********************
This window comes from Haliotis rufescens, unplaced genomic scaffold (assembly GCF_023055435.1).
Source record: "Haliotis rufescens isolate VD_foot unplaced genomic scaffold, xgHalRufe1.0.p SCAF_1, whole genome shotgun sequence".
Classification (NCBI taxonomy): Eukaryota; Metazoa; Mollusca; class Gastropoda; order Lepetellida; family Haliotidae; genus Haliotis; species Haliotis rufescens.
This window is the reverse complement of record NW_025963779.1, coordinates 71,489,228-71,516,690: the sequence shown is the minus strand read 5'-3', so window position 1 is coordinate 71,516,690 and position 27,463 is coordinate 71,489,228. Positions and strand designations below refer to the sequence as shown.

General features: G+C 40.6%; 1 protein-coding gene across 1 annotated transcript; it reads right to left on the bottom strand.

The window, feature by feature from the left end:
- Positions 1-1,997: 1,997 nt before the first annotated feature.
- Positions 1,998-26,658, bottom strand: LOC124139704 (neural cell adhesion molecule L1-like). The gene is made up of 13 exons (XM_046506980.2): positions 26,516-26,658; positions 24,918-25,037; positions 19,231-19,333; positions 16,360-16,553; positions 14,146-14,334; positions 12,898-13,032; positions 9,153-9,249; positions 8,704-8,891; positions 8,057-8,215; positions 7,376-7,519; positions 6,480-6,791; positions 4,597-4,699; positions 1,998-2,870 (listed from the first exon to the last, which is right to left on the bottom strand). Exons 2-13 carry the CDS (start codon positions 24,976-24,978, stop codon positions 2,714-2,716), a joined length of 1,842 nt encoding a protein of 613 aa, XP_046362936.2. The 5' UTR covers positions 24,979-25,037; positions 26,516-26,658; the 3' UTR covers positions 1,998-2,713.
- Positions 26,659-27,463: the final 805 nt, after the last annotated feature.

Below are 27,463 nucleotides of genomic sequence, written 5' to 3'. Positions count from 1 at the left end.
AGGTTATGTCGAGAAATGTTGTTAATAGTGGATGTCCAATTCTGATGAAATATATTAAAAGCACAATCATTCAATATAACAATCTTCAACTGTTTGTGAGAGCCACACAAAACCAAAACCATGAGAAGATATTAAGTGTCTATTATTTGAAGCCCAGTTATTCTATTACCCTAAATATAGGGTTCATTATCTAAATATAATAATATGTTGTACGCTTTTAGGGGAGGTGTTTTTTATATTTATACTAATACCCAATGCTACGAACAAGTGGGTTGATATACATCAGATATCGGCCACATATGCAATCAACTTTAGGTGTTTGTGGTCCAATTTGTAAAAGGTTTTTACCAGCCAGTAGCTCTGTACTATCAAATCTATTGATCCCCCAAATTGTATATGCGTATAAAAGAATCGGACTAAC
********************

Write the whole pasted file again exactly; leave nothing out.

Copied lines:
This window comes from Haliotis rufescens, unplaced genomic scaffold (assembly GCF_023055435.1).
Source record: "Haliotis rufescens isolate VD_foot unplaced genomic scaffold, xgHalRufe1.0.p SCAF_1, whole genome shotgun sequence".
Classification (NCBI taxonomy): Eukaryota; Metazoa; Mollusca; class Gastropoda; order Lepetellida; family Haliotidae; genus Haliotis; species Haliotis rufescens.
This window is the reverse complement of record NW_025963779.1, coordinates 71,489,228-71,516,690: the sequence shown is the minus strand read 5'-3', so window position 1 is coordinate 71,516,690 and position 27,463 is coordinate 71,489,228. Positions and strand designations below refer to the sequence as shown.

General features: G+C 40.6%; 1 protein-coding gene across 1 annotated transcript; it reads right to left on the bottom strand.

The window, feature by feature from the left end:
- Positions 1-1,997: 1,997 nt before the first annotated feature.
- Positions 1,998-26,658, bottom strand: LOC124139704 (neural cell adhesion molecule L1-like). The gene is made up of 13 exons (XM_046506980.2): positions 26,516-26,658; positions 24,918-25,037; positions 19,231-19,333; positions 16,360-16,553; positions 14,146-14,334; positions 12,898-13,032; positions 9,153-9,249; positions 8,704-8,891; positions 8,057-8,215; positions 7,376-7,519; positions 6,480-6,791; positions 4,597-4,699; positions 1,998-2,870 (listed from the first exon to the last, which is right to left on the bottom strand). Exons 2-13 carry the CDS (start codon positions 24,976-24,978, stop codon positions 2,714-2,716), a joined length of 1,842 nt encoding a protein of 613 aa, XP_046362936.2. The 5' UTR covers positions 24,979-25,037; positions 26,516-26,658; the 3' UTR covers positions 1,998-2,713.
- Positions 26,659-27,463: the final 805 nt, after the last annotated feature.

Below are 27,463 nucleotides of genomic sequence, written 5' to 3'. Positions count from 1 at the left end.
AGGTTATGTCGAGAAATGTTGTTAATAGTGGATGTCCAATTCTGATGAAATATATTAAAAGCACAATCATTCAATATAACAATCTTCAACTGTTTGTGAGAGCCACACAAAACCAAAACCATGAGAAGATATTAAGTGTCTATTATTTGAAGCCCAGTTATTCTATTACCCTAAATATAGGGTTCATTATCTAAATATAATAATATGTTGTACGCTTTTAGGGGAGGTGTTTTTTATATTTATACTAATACCCAATGCTACGAACAAGTGGGTTGATATACATCAGATATCGGCCACATATGCAATCAACTTTAGGTGTTTGTGGTCCAATTTGTAAAAGGTTTTTACCAGCCAGTAGCTCTGTACTATCAAATCTATTGATCCCCCAAATTGTATATGCGTATAAAAGAATCGGACTAAC